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Below the fold are two images released today, one from Dawn at Vesta and the other from Messenger at Mercury. What makes them interesting to me is that, though the surfaces of both Vesta and Mercury are crater-packed, there are definitely distinct differences between them that one can spot if you look closely, all highlighting the fundamentally different environments of both worlds.
First, the Vesta photograph. The image looks out past the asteroid’s horizon, showing clearly that this dwarf planet is not spherical, with the south pole depression that puzzles scientists just on the planet’s limb. The parallel long deep grooves that are associated with this depression can be seen on the right. Notice also that the inside walls of all the craters slope downward in a very shallow manner. This gives the impression that the impacts that formed these craters smashed into an almost beachlike sandy surface. Note too the that the center of some craters have what appear to be flat small “ponds,” a phenomenon seen by the spacecraft NEAR when it orbited the asteroid Eros. These ponds are not liquid, but are actually made up of fine-grained particles that settle in the hollows of the asteroid.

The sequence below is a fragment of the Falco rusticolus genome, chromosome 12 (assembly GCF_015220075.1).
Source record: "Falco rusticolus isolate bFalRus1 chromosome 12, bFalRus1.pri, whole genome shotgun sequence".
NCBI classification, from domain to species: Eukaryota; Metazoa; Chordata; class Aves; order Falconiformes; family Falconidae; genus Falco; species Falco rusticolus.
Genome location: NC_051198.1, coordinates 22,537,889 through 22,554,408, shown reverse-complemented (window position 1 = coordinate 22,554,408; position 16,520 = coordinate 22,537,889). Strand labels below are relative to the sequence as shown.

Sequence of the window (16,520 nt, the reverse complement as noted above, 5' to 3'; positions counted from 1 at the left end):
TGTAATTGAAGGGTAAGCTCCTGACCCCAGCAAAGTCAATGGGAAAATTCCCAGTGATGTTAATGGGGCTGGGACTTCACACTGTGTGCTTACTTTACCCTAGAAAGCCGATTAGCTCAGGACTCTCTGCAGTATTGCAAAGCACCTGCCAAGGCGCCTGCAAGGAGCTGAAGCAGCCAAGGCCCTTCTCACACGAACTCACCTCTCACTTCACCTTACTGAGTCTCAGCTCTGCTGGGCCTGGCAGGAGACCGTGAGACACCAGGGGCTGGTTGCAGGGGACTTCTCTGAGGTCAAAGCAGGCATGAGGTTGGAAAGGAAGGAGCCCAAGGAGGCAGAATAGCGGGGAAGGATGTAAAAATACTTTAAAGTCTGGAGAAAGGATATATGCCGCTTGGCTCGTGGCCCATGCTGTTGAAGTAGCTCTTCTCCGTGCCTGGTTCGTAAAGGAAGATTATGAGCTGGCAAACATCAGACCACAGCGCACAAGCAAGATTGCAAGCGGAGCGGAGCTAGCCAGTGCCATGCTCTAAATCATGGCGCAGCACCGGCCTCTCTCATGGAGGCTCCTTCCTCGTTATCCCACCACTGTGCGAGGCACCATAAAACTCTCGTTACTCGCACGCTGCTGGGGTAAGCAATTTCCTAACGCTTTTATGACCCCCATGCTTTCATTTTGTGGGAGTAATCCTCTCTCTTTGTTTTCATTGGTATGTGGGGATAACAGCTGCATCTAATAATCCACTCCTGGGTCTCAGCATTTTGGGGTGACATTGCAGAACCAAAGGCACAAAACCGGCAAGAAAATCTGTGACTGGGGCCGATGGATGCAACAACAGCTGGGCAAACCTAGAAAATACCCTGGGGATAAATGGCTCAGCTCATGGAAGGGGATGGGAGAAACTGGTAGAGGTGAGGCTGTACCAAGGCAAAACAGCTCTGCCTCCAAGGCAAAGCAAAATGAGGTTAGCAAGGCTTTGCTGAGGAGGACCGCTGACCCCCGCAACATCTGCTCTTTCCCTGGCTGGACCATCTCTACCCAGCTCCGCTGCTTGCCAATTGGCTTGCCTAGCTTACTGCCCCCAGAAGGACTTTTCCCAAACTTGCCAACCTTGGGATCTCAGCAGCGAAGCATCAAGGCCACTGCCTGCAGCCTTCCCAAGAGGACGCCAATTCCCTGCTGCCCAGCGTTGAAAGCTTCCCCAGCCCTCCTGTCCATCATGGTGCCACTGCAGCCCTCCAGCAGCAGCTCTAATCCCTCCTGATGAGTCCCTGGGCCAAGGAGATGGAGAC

For Vesta, these effects probably come from the asteroid’s relatively low gravity, which acts to keep the overall density of its material low.
Then there is the Messenger image looking east across a cratered Mercury plain. Here the craters generally appear to be more shallow, at least relative to the surrounding terrain. Also, the terrain seems more rounded and worn, its rough edges smoothed by eons of wear from the solar wind and the harsh radiation of the nearby sun. In fact, the largest crater in the image (filling the right-bottom quarter of the picture) has almost vanished with wear over time. You can also see one of Mercury’s unique scarps cutting through the crater at the top of the image. These scarps were created as Mercury slowly solidified and shrank.
While both worlds appear very similar at first glance, this quick close look illustrates once again a very consistent finding by planetary scientists since the beginning of the space age: every object orbiting the sun is uniquely different, sometimes wildly so. Because of this scientists have learned never to be surprised by what they see once they get a chance to take a close look.
For this reason, expect some big surprises when New Horizons finally flies past Pluto in July 2015.